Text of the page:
Miep Gies (1909-2010)

Seria nesta altura que eu deveria dizer para quem não saiba/soubesse quem tinha sido esta senhora (na realidade mais uma entre milhões mas que por acaso ficou para a história por ser uma das mais importantes personagens reais de um diário, também ele muito real), para lerem o Diário de Anne Frank. Contudo... Born Hermine Santrouschitz in Vienna, Miep Gies was transported to Leiden from Vienna in December 1920 to escape the food shortages prevailing in Austria after World War I. In 1922, she moved with her foster family to Amsterdam. In 1933, she met Otto Frank when she applied for the post of temporary secretary in his spice company, Opekta. She initially ran the Complaints and Information desk in Opekta, and was eventually promoted to a more general administrative role. She became a close friend of the Frank family, as did Jan Gies, whom she married on July 28, 1941 after she refused to join a Nazi women's association and was threatened with deportation back to Austria. Her knowledge of Dutch and German helped the Frank family assimilate into Dutch society, and she and her husband became regular guests at the Franks' home. With her husband, and her colleagues, Victor Kugler, Johannes Kleiman, and Bep Voskuijl, Miep Gies helped hide Edith and Otto Frank, their daughters Margot and Anne, Hermann and Auguste van Pels, their son Peter, and Fritz Pfeffer in a secret upstairs room that was not used in the spice company's office building on Amsterdam's Prinsengracht from July 1942 to August 4, 1944. In theory, Miep and the other helpers could have been shot if they had been caught hiding Jews. On the morning of August 4, 1944, acting on information provided by an informant, the Gestapo arrested the people hidden at Frank's place of business, as well as Victor Kugler and Johannes Kleiman. A few days later, Miep unsuccessfully tried to bribe the Austrian Nazi officer to release her friends. Three separate criminal investigations after the war all failed to identify the informant. Before the hiding place was emptied by the authorities, Miep retrieved Anne Frank's diaries and saved them in her desk drawer for Anne's return. Once the war was over and it was confirmed that Anne had perished in Bergen-Belsen, Gies gave the collection of papers and notebooks to the sole survivor from the Secret Annexe, Anne's father, Otto. After transcribing sections for his family, his daughter's literary ability became apparent and he arranged for the book's publication in 1947. Miep did not read the diaries before turning them over to him, and later remarked that if she had she would have had to destroy them because Anne had named all five of the helpers (the Gestapo had identified and arrested two) as well as their black market suppliers. She was, however, eventually persuaded by Otto Frank to read it in its second printing.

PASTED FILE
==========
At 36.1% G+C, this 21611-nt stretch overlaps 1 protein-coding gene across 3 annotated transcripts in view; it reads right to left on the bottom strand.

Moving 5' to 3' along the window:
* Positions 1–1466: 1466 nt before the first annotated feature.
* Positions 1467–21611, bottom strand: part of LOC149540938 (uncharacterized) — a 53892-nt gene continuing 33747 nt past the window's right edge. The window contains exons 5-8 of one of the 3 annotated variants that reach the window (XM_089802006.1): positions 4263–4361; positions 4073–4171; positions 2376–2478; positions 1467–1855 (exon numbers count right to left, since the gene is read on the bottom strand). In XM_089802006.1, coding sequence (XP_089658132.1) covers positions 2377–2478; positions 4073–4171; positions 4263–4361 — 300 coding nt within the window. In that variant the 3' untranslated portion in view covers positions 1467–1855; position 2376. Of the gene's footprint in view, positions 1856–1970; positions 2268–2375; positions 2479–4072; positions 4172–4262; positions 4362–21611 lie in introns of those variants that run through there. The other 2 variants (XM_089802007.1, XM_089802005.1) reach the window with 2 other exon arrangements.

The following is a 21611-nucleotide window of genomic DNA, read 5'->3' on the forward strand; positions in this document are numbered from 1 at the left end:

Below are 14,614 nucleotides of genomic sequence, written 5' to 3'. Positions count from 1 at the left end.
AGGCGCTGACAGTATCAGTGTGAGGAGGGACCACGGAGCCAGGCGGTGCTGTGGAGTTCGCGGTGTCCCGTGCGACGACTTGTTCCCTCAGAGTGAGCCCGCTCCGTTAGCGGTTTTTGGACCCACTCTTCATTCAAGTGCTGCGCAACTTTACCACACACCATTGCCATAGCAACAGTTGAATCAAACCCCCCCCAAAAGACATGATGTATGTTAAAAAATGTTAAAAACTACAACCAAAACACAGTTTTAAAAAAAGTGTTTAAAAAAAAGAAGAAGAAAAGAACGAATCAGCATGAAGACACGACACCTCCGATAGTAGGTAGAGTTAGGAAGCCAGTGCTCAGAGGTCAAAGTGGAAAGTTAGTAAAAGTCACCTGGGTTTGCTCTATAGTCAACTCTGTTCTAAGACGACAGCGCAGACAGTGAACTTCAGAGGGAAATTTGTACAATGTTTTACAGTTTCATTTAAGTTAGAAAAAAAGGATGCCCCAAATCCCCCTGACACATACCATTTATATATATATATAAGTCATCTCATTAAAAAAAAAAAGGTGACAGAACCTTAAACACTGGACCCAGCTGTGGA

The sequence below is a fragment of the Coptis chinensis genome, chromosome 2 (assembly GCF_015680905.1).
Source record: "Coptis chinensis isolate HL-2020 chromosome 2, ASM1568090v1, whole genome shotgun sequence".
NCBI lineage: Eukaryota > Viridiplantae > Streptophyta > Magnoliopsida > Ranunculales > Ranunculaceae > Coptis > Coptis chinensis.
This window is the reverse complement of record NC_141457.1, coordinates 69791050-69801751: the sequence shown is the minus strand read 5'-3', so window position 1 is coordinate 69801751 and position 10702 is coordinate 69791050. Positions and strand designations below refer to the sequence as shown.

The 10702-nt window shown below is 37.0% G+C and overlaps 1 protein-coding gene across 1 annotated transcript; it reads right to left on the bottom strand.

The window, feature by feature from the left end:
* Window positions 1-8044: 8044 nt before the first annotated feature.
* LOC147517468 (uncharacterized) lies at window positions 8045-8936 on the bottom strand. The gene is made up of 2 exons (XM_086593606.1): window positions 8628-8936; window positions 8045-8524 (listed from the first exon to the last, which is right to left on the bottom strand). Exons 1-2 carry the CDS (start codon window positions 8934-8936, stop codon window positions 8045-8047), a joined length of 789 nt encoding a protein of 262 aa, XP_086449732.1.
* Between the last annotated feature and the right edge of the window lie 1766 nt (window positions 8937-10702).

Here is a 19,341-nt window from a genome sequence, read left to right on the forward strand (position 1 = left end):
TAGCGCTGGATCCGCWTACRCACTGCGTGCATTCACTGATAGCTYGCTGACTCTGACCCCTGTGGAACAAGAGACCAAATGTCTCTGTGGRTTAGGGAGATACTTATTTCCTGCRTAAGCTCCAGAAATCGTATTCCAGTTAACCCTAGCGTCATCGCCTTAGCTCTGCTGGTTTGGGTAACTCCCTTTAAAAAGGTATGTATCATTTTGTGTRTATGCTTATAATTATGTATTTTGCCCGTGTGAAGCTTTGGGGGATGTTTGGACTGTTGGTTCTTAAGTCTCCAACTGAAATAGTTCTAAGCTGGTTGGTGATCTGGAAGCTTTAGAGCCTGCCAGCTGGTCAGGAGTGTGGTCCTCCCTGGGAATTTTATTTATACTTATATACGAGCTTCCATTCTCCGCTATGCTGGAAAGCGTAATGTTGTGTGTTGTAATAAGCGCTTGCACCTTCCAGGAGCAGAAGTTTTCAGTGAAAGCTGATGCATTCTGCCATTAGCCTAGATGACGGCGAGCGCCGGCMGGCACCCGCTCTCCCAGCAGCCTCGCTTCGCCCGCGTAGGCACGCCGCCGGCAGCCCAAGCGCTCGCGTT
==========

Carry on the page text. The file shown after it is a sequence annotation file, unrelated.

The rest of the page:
Retirado daqui, pois claro:http://en.wikipedia.org/wiki/Miep_Gies


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